In other words, musical gatherings were not disallowed per se. it was because of these forbidden elements found in them that they were forbidden. Thus in some narratives musical instruments are censured because of this aspect.[2]They were used in gatherings which were vulgar and lecherous. Their positive use was never forbidden: We find narratives which show that such music and songs were not disallowed by the Prophet (sws):


 عن عُرْوَةَ عن عَائِشَةَ قالت دخل عَلَيَّ رسول اللَّهِ صلى الله عليه وسلم وَعِنْدِي جَارِيَتَانِ تُغَنِّيَانِ بِغِنَاءِ بُعَاثَ فَاضْطَجَعَ على الْفِرَاشِ وَحَوَّلَ وَجْهَهُ وَدَخَلَ أبو بَكْرٍ فَانْتَهَرَنِي وقال مِزْمَارَةُ الشَّيْطَانِ عِنْدَ النبي  صلى الله عليه وسلم  فَأَقْبَلَ عليه رسول اللَّهِ عليه السَّلَام فقال دَعْهُمَا فلما غَفَلَ غَمَزْتُهُمَا فَخَرَجَتَا وكان يوم عِيدٍ

‘Urwah reports that ‘Ā’ishah said: “The Prophet (sws) [once] came over to me. On this occasion, two slave-girls were singing the songs related to the battle of Bu‘āth. He lay down on a bed, and turned himself to the other side. [In the meantime], Abū Bakr came along and scolded me [for what was going on] and said: ‘Why these devilish musical instruments in the presence of the Prophet (sws)?’ The Prophet turned and said: ‘Leave them alone [and let them sing]. When Abū Bakr got involved in some work, I gestured towards these songstresses to go. So they went away. This was the day of ‘īd.[3]


It is evident from the above narrative that the Prophet (sws) did not prohibit singing and music on the occasion of ‘īd. Not only did he not express any resentment on the two slave-girls singing, he even stopped Abū Bakr (rta) from asking them to discontinue.

The following narrative shows that singing with a musical instrument (tambourine) common in those times was also not prohibited by the Prophet (sws):


عن الرُّبَيِّعِ بِنْتِ مُعَوِّذٍ قالت دخل عَلَيَّ النبي صلى الله عليه وسلم غَدَاةَ بُنِيَ عَلَيَّ فَجَلَسَ على فِرَاشِي كَمَجْلِسِكَ مِنِّي وَجُوَيْرِيَاتٌ يَضْرِبْنَ بِالدُّفِّ يَنْدُبْنَ من قُتِلَ من آبَائِهِنَّ يوم بَدْرٍ حتى قالت جَارِيَةٌ وَفِينَا نَبِيٌّ يَعْلَمُ ما في غَدٍ فقال النبي  صلى الله عليه وسلم  لَا تَقُولِي هَكَذَا وَقُولِي ما كُنْتِ تَقُولِينَ

Al-Rabī‘ bint Mu‘awwidh said: “When I departed as a bride [to my husband’s house], the Prophet (sws) came over to me and sat on my bedding the way you are sitting on it. At this time, our slave-girls were singing an elegy to the martyrs of Badr on a small tambourine. On this occasion, one of the slave-girls [while singing said the words]: ‘Present amongst us is the Prophet who knows what is going to happen in the future.’ At this the Prophet said: ‘Do not say this but sing what you were singing before.’”[4]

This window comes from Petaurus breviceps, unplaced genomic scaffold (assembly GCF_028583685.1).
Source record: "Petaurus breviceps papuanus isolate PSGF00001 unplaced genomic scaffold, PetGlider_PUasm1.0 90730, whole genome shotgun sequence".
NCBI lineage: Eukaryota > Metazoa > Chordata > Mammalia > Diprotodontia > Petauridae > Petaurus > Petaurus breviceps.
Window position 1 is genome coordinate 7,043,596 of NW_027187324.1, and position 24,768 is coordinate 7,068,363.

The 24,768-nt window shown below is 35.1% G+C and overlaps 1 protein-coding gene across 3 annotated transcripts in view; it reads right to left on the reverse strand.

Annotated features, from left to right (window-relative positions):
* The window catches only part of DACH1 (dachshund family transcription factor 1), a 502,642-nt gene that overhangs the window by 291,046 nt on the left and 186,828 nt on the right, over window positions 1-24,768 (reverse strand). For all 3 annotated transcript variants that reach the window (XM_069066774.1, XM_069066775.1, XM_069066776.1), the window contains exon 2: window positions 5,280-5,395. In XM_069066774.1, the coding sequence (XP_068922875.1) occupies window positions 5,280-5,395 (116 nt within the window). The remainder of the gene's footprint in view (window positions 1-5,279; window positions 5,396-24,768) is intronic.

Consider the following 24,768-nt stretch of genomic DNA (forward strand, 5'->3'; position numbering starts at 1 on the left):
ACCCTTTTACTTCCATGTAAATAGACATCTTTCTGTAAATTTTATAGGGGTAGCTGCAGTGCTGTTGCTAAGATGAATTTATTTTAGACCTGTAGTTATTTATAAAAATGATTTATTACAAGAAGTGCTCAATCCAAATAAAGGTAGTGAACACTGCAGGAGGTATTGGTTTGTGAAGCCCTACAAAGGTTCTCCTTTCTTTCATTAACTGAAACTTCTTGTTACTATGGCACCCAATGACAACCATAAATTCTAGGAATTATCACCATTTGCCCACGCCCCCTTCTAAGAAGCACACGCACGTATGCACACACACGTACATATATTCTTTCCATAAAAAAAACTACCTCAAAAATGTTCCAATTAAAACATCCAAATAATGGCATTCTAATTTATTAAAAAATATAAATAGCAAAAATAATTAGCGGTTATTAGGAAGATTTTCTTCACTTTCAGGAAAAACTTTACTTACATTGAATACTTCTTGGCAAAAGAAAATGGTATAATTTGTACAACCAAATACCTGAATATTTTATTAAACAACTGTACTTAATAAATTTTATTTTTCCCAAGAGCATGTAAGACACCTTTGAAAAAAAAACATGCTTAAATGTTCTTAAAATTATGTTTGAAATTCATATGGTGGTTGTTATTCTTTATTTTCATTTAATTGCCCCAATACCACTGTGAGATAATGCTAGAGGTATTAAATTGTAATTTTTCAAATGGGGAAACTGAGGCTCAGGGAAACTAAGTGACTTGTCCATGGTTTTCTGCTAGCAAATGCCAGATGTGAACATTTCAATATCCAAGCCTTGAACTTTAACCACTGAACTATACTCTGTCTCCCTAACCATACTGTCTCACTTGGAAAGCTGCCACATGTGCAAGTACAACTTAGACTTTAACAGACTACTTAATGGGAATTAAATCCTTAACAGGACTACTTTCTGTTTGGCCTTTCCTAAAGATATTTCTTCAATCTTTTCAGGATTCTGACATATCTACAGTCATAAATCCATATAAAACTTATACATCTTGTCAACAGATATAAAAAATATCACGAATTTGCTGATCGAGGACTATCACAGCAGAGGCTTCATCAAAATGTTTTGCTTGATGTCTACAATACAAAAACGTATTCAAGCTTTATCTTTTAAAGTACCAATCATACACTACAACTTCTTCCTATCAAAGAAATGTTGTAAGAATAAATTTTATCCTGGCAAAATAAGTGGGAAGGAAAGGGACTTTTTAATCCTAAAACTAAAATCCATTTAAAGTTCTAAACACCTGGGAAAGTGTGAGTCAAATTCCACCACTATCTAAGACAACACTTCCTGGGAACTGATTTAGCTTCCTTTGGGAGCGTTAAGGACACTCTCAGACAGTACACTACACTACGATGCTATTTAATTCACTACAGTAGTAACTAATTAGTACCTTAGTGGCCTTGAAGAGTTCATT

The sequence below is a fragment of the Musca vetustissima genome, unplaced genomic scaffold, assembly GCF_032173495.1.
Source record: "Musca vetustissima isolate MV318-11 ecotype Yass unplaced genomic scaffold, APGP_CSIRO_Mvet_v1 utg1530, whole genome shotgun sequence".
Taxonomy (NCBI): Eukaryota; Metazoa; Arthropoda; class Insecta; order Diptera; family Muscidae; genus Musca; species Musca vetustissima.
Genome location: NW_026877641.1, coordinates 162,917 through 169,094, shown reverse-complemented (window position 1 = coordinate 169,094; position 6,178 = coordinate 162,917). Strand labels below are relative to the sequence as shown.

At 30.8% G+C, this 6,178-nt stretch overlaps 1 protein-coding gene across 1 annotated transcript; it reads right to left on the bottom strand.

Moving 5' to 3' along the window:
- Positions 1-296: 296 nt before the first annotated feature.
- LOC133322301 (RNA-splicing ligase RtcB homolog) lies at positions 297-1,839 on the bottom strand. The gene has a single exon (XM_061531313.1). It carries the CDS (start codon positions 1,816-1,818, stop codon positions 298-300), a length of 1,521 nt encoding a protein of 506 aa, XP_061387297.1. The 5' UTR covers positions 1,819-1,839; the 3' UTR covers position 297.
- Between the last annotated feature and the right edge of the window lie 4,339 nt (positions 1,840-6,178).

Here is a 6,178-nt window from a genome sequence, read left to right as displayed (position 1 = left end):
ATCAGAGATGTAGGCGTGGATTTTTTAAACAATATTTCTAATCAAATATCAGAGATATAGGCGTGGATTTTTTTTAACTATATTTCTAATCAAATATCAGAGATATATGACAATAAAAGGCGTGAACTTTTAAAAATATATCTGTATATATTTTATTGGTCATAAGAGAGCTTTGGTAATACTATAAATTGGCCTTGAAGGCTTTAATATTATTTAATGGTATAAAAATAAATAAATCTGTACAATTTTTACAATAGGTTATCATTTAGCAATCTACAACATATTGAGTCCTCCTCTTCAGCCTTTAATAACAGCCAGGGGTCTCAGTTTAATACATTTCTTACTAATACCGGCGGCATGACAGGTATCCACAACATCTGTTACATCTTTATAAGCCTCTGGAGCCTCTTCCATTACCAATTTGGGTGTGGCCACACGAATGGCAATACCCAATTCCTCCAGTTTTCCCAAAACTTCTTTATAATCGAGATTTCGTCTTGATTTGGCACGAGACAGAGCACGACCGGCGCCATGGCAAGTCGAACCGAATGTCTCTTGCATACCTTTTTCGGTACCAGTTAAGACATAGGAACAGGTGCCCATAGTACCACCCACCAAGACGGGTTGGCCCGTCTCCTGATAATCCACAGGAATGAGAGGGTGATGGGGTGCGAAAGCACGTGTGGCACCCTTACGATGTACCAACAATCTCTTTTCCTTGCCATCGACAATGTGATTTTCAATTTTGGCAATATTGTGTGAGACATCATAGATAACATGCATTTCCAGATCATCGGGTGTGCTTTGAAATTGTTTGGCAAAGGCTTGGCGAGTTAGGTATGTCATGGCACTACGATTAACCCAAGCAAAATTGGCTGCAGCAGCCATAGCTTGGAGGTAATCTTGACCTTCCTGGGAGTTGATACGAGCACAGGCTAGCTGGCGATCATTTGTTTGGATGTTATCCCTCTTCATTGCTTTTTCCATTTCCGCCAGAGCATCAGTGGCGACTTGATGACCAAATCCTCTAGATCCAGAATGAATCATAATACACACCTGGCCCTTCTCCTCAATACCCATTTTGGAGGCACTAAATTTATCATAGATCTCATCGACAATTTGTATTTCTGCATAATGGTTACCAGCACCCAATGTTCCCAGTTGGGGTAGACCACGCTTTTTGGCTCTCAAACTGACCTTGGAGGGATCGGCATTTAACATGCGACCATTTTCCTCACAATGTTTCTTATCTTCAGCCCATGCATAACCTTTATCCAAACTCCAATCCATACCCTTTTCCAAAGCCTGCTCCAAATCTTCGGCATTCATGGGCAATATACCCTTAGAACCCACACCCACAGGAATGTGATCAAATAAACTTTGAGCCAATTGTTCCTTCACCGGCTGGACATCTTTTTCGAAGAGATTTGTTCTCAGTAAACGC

It is evident from some narratives that the Prophet (sws) had kept a person called Anjashah who was a camel-driver who would sing marching tunes to boost the speed of the camels. During one journey, when these camels were impelled to trudge faster by his chants, the Prophet (sws) lovingly chided him that he should think of the women riding the camels lest they should fall down because of their fast speed:


حدثنا إِسْحَاقُ أخبرنا حَبَّانُ حدثنا هَمَّامٌ حدثنا قَتَادَةُ حدثنا أَنَسُ بن مَالِكٍ قال كان لِلنَّبِيِّ  صلى الله عليه وسلم  حَادٍ يُقَالُ له أَنْجَشَةُ وكان حَسَنَ الصَّوْتِ فقال له النبي  صلى الله عليه وسلم  رُوَيْدَكَ يا أَنْجَشَةُ لَا تَكْسِرْ الْقَوَارِيرَ قال قَتَادَةُ يَعْنِي ضَعَفَةَ النِّسَاءِ

Anas reported that the Prophet had a camel-driver called Anjashah and he had a very melodious voice. [In one journey], the Prophet (sws) said to him: “Sing slowly O Anjashah lest you might break these delicate crystals.” Qatādah clarified that this refers to delicate women.[5]


In the light of this analysis, the prohibition of music can be easily understood: only music and songs which possessed an element of immorality in them had been forbidden. Music, it is clear, was not condemned because of any intrinsic evil in it but because it was responsible for stimulating base sentiments in a person. The main object of the religion revealed to the Prophet (sws) was to cleanse and purify human souls from evil. All means which promote base emotions in people certainly could not be allowed in the society. He, therefore, strongly took exception to the gatherings of music and dance in order to rebuild the society on healthy lines.

In short, the prohibition of music and songs pertains to a few specific forms of this art; if they are not vulgar and lewd in nature, they cannot be regarded as forbidden.



ii. Regarding Istikhārahand Dreams


People generally think that istikhārahis a sure-shot way to find out the will of the Almighty in a particular matter. For this they even go to professional istikhārah-doers.

It needs to be realized that istikhārahis nothing but a supplication (du‘ā) to God. It asks God to guide us in matters in which it is difficult to take a decision. One can see how powerful and potent is this prophetic supplication from its words: